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“We engage youth, and the community at large, in a different dialogue about prevention - a dialogue through which they are empowered to develop a sense of responsibility on their own terms. It is important to take the time to talk things out, and through the community blog, Transdiaspora Network explores concepts of community, social change, and HIV prevention from a different angle.” - Ariel Rojas, President & Founder

The Transdiaspora Network Community Blog represents the seeds of a response to a long overdue call to action to explore new alternatives for communication about HIV prevention – alternatives that cut across all income levels, cultural backgrounds, and social classes. This Community Blog is made possible by YOU. We are constantly looking for contributors to submit stories about their experiences or to share their thoughts on the important issues we find ourselves facing each day. We value each and every person's opinion, as well as acknowledge requests for anonymity throughout the community. If you have questions as to what relates to TDN's mission please contact us.

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Creating Community: Innovations in Haiti and the Dominican Republic*

Community is a word we throw around freely and can be as broad as a global community, or niche driven like a community of insectivorous birds.  There are open communities and closed communities, and then there are communities that define themselves and awaken all types of meaning.  I got to experience something innovative that changed the traditional meaning of community for me.  The work in both Batey Ocho in the Dominican Republic, and Kenscoff in Haiti fall under that umbrella through organizations like Global Potential and the Children Of Haiti Enhancement Foundation (C.O.H.E.F.).  This summer, I traveled for 5 weeks to spend time in Haiti, and ended up in Batey Ocho, and learned something new about the meaning of that word community and its provisions.  I can sit here and talk about my personal experience but in the spirit of community, I would like to share the work I witnessed and how community transcends itself and supports HIV/AIDS prevention.  First things first…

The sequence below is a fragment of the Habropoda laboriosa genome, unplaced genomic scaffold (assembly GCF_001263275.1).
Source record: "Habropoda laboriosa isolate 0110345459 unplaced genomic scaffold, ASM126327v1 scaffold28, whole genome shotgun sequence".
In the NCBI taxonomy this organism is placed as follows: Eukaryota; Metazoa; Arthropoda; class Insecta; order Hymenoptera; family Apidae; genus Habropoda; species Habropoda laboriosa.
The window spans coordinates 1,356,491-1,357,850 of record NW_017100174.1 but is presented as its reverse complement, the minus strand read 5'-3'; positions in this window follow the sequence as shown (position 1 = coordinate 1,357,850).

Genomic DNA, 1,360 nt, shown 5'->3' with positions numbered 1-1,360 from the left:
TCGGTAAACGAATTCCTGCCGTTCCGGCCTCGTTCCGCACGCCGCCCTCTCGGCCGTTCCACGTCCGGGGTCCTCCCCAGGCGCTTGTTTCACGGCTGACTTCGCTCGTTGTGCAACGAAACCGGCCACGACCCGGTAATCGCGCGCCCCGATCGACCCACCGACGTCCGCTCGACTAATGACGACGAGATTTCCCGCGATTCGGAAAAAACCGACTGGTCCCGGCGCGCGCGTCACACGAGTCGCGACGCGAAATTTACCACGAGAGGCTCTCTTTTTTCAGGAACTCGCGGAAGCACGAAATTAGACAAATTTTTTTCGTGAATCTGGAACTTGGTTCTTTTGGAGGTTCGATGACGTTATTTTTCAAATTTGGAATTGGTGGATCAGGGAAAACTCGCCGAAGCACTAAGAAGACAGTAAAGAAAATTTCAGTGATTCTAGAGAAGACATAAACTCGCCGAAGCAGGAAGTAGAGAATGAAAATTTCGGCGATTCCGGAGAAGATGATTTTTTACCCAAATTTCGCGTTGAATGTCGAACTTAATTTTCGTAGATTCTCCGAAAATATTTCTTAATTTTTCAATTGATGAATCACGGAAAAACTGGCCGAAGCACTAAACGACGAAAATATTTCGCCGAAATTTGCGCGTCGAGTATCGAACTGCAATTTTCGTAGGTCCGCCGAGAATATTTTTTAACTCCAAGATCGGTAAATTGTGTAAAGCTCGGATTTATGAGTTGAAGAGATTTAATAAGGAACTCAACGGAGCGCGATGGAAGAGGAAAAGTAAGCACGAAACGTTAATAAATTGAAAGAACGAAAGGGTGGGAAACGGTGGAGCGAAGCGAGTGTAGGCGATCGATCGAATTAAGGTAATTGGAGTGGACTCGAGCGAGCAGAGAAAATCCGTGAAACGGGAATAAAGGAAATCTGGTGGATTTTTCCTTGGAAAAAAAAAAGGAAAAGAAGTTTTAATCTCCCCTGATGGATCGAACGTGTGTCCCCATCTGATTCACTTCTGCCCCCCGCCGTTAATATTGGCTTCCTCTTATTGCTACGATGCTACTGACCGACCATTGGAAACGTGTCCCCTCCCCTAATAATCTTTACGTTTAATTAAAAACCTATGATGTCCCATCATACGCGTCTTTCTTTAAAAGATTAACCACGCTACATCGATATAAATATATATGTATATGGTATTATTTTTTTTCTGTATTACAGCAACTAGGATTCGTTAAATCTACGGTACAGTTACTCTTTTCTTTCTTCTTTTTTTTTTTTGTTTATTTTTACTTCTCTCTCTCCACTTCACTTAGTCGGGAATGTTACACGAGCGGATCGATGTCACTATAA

Definition of Community

1: A group of people living together in one place, esp. one practicing common ownership. 2: A group of people having a religion, race, profession, or other particular characteristic in common. 3: A feeling of fellowship with others, as a result of sharing common attitudes, interests, and goals. 4. Ecology a group of interdependent organisms of different species growing or living together in a specified habitat.